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(2014)PECSRL 2014 : 26th session of the Permanent European Conference for the Study of the Rural Landscape.p.52-53 Mark abstract In metropolitan areas are experiencing an increasing competition for land. Besides urbanisation, this competition is due to new societal expectations of the countryside such as space for housing, commercial activities, nature and recreational areas. As a consequence, rural spatial planning processes must attempt to balance the expectations and goals of a variety of stakeholders. Developing a well-balanced, fair and participatory rural planning process appears to be difficult. Previous research has shown that spatial planning processes often lead to resentment among the involved actors and the implementation of the planning goals often lags behind. The objective of our research is to get a better grasp of these decentralised, participatory planning processes. By getting insight into the success and failure-factors of past planning processes we hope to formulate policy guidelines for the governance of rural planning processes. Within this research, we focus on cases in which the stakeholders were satisfied with the course of the planning process. Furthermore we focus on cases in which agricultural land is lost at the expense of other functions. In the highly urbanized region of Flanders, agricultural land is vulnerable and under a continuous pressure. Within our cases we therefore focus on planning processes in which agricultural land is taken over by other functions (e.g. nature or industrial developments). Insight in the governance of such planning processes should provide guidance to policymakers and practitioners in Flanders and other countries with similar planning challenges. With this contribution we want to present the results of a first case in which agricultural land is lost in order to build a new motor-way. The majority of the involved actors indicated that they had a positive perception on the process and its outcomes. By making a qualitative analysis of a series of in-depth interviews we were able to define success factors for rural planning that exceed the particularities of the case-study.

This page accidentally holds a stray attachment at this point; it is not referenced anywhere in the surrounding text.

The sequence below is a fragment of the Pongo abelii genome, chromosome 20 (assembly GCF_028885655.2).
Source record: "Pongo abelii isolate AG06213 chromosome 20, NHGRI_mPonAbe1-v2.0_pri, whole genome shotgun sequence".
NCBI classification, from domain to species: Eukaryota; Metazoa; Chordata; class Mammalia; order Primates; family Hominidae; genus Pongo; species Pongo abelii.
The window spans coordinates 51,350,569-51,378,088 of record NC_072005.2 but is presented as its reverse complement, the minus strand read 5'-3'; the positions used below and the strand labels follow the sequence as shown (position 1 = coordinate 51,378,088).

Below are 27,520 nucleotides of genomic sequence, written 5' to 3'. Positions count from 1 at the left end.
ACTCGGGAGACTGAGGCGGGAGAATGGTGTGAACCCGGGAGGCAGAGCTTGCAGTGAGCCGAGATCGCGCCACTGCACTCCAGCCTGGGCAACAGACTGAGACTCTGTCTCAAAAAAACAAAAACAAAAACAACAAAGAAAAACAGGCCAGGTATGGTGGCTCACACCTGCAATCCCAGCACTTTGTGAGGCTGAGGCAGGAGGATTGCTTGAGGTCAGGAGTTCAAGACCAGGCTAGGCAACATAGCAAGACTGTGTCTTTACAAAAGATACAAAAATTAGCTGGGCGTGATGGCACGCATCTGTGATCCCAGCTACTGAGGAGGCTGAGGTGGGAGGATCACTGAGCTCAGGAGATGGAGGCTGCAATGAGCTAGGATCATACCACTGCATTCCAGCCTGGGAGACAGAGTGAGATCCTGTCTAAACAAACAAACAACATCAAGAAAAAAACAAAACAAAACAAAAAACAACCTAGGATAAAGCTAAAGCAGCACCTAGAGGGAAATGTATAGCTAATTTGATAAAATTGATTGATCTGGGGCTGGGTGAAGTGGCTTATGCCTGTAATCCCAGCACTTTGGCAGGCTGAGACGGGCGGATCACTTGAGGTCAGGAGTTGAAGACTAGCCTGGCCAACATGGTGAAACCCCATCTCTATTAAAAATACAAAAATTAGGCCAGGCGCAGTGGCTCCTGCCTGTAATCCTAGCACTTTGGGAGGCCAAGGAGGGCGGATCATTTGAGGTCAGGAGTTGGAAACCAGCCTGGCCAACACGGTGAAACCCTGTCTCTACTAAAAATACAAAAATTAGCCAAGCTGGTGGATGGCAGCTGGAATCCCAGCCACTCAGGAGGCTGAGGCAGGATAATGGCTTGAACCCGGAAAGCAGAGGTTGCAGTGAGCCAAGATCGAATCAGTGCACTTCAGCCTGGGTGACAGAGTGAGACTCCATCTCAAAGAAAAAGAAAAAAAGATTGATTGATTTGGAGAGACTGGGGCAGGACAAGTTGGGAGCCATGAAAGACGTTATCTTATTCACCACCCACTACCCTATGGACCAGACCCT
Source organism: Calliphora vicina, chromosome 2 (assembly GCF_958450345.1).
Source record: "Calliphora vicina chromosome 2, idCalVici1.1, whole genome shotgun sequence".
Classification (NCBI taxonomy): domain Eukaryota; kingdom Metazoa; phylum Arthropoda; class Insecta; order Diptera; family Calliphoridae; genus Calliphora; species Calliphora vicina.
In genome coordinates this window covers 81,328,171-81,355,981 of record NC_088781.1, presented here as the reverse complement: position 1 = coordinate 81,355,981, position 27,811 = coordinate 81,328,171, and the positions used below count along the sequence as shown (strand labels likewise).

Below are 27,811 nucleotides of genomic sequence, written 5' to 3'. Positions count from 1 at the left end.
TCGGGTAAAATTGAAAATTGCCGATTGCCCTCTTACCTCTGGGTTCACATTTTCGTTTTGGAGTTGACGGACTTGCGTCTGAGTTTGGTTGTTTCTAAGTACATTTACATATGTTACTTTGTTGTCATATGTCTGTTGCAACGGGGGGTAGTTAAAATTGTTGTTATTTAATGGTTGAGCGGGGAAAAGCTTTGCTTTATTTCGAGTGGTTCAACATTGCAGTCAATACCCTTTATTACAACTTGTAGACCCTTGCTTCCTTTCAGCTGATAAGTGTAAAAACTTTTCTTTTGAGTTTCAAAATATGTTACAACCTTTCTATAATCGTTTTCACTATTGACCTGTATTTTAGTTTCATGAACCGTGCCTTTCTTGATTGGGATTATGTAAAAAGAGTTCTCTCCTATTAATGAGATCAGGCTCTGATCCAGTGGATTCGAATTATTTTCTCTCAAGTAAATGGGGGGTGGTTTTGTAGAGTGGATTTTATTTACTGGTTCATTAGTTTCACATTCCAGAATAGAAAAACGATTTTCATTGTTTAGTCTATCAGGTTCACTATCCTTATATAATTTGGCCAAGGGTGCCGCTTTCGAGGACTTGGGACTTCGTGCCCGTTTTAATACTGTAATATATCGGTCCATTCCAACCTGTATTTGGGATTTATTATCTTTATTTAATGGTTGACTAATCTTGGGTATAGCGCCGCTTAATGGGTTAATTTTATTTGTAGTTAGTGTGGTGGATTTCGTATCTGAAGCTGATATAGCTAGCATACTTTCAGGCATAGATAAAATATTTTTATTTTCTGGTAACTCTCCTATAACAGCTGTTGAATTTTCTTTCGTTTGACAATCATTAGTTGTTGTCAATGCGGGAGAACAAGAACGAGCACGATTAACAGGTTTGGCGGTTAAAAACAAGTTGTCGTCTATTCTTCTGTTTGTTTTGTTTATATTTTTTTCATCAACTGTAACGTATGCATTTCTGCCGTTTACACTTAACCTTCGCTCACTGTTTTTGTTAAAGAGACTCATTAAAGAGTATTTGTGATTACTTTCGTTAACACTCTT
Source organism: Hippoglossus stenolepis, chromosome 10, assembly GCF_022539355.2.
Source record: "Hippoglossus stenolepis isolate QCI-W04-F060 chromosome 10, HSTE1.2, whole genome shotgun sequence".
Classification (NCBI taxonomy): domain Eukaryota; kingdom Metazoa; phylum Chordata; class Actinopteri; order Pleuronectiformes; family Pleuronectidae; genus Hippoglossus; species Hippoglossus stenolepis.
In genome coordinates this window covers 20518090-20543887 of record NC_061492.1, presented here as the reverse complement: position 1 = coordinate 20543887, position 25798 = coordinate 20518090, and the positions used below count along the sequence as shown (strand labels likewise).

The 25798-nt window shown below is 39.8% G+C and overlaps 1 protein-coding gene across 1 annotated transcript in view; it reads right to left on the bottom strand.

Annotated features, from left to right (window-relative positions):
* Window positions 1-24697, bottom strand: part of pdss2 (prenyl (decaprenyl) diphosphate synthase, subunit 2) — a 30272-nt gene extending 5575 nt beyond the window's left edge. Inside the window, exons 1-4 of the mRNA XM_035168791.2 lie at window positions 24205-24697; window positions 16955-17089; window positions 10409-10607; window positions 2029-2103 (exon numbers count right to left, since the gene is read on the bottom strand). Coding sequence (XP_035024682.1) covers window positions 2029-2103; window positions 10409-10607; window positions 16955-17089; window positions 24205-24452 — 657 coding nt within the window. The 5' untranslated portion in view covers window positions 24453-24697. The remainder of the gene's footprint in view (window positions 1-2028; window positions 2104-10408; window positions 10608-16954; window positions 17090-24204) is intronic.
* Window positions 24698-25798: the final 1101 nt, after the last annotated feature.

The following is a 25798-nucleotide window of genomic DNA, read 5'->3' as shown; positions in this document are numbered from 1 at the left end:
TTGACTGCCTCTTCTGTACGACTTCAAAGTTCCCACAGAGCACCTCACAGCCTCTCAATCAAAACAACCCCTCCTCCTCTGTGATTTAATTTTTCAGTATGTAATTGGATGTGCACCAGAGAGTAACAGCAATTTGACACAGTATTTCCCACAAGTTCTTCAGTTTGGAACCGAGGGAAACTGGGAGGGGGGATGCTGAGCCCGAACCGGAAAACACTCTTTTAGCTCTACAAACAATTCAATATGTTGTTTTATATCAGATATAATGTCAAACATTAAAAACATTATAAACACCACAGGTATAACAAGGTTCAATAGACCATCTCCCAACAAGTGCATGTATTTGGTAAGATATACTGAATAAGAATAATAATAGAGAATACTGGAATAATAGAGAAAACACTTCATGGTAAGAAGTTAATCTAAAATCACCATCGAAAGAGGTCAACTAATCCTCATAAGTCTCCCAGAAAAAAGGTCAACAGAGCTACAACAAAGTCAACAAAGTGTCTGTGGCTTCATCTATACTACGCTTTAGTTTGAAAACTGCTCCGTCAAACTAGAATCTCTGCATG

Please use this url to cite or link to this publication: http://hdl.handle.net/1854/LU-5703040



Author: Eva Kerselaers, Elke Rogge, Marlinde Koopmans and Michiel De Krom

Source: https://biblio.ugent.be/publication/5703040



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